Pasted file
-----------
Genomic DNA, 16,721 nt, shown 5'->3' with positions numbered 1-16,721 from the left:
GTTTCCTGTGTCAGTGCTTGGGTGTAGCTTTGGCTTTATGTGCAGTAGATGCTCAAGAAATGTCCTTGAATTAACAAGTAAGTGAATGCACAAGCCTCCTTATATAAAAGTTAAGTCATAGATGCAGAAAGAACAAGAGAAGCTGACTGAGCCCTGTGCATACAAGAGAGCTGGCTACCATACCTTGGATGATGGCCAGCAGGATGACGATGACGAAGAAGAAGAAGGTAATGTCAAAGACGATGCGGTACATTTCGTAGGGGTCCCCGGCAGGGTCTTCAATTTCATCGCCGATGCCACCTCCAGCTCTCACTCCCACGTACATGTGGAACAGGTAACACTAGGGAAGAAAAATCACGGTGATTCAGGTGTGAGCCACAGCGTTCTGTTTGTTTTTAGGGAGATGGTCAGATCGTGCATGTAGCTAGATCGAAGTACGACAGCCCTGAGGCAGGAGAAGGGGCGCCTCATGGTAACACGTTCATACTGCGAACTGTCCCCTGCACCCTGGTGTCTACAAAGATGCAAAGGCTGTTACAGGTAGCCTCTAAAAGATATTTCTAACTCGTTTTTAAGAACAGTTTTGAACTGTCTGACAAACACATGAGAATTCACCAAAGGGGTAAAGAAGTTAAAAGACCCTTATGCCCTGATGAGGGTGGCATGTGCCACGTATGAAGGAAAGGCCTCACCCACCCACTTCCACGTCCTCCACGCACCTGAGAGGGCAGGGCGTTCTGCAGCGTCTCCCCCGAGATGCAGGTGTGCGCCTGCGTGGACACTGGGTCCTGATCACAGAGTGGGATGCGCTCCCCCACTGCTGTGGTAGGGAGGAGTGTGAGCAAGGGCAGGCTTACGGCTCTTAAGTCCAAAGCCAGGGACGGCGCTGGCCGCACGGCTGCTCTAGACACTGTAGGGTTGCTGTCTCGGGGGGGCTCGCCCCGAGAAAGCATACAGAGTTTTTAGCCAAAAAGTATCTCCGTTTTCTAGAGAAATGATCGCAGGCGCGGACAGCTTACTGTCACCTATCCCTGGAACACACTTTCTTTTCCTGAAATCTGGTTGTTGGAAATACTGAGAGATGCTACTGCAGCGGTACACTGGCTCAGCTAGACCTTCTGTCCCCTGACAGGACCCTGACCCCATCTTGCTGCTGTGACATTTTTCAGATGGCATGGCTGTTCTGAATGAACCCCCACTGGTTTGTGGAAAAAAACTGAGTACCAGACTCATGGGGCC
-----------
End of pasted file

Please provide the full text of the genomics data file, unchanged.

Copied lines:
Genomic DNA, 16,721 nt, shown 5'->3' with positions numbered 1-16,721 from the left:
GTTTCCTGTGTCAGTGCTTGGGTGTAGCTTTGGCTTTATGTGCAGTAGATGCTCAAGAAATGTCCTTGAATTAACAAGTAAGTGAATGCACAAGCCTCCTTATATAAAAGTTAAGTCATAGATGCAGAAAGAACAAGAGAAGCTGACTGAGCCCTGTGCATACAAGAGAGCTGGCTACCATACCTTGGATGATGGCCAGCAGGATGACGATGACGAAGAAGAAGAAGGTAATGTCAAAGACGATGCGGTACATTTCGTAGGGGTCCCCGGCAGGGTCTTCAATTTCATCGCCGATGCCACCTCCAGCTCTCACTCCCACGTACATGTGGAACAGGTAACACTAGGGAAGAAAAATCACGGTGATTCAGGTGTGAGCCACAGCGTTCTGTTTGTTTTTAGGGAGATGGTCAGATCGTGCATGTAGCTAGATCGAAGTACGACAGCCCTGAGGCAGGAGAAGGGGCGCCTCATGGTAACACGTTCATACTGCGAACTGTCCCCTGCACCCTGGTGTCTACAAAGATGCAAAGGCTGTTACAGGTAGCCTCTAAAAGATATTTCTAACTCGTTTTTAAGAACAGTTTTGAACTGTCTGACAAACACATGAGAATTCACCAAAGGGGTAAAGAAGTTAAAAGACCCTTATGCCCTGATGAGGGTGGCATGTGCCACGTATGAAGGAAAGGCCTCACCCACCCACTTCCACGTCCTCCACGCACCTGAGAGGGCAGGGCGTTCTGCAGCGTCTCCCCCGAGATGCAGGTGTGCGCCTGCGTGGACACTGGGTCCTGATCACAGAGTGGGATGCGCTCCCCCACTGCTGTGGTAGGGAGGAGTGTGAGCAAGGGCAGGCTTACGGCTCTTAAGTCCAAAGCCAGGGACGGCGCTGGCCGCACGGCTGCTCTAGACACTGTAGGGTTGCTGTCTCGGGGGGGCTCGCCCCGAGAAAGCATACAGAGTTTTTAGCCAAAAAGTATCTCCGTTTTCTAGAGAAATGATCGCAGGCGCGGACAGCTTACTGTCACCTATCCCTGGAACACACTTTCTTTTCCTGAAATCTGGTTGTTGGAAATACTGAGAGATGCTACTGCAGCGGTACACTGGCTCAGCTAGACCTTCTGTCCCCTGACAGGACCCTGACCCCATCTTGCTGCTGTGACATTTTTCAGATGGCATGGCTGTTCTGAATGAACCCCCACTGGTTTGTGGAAAAAAACTGAGTACCAGACTCATGGGGCC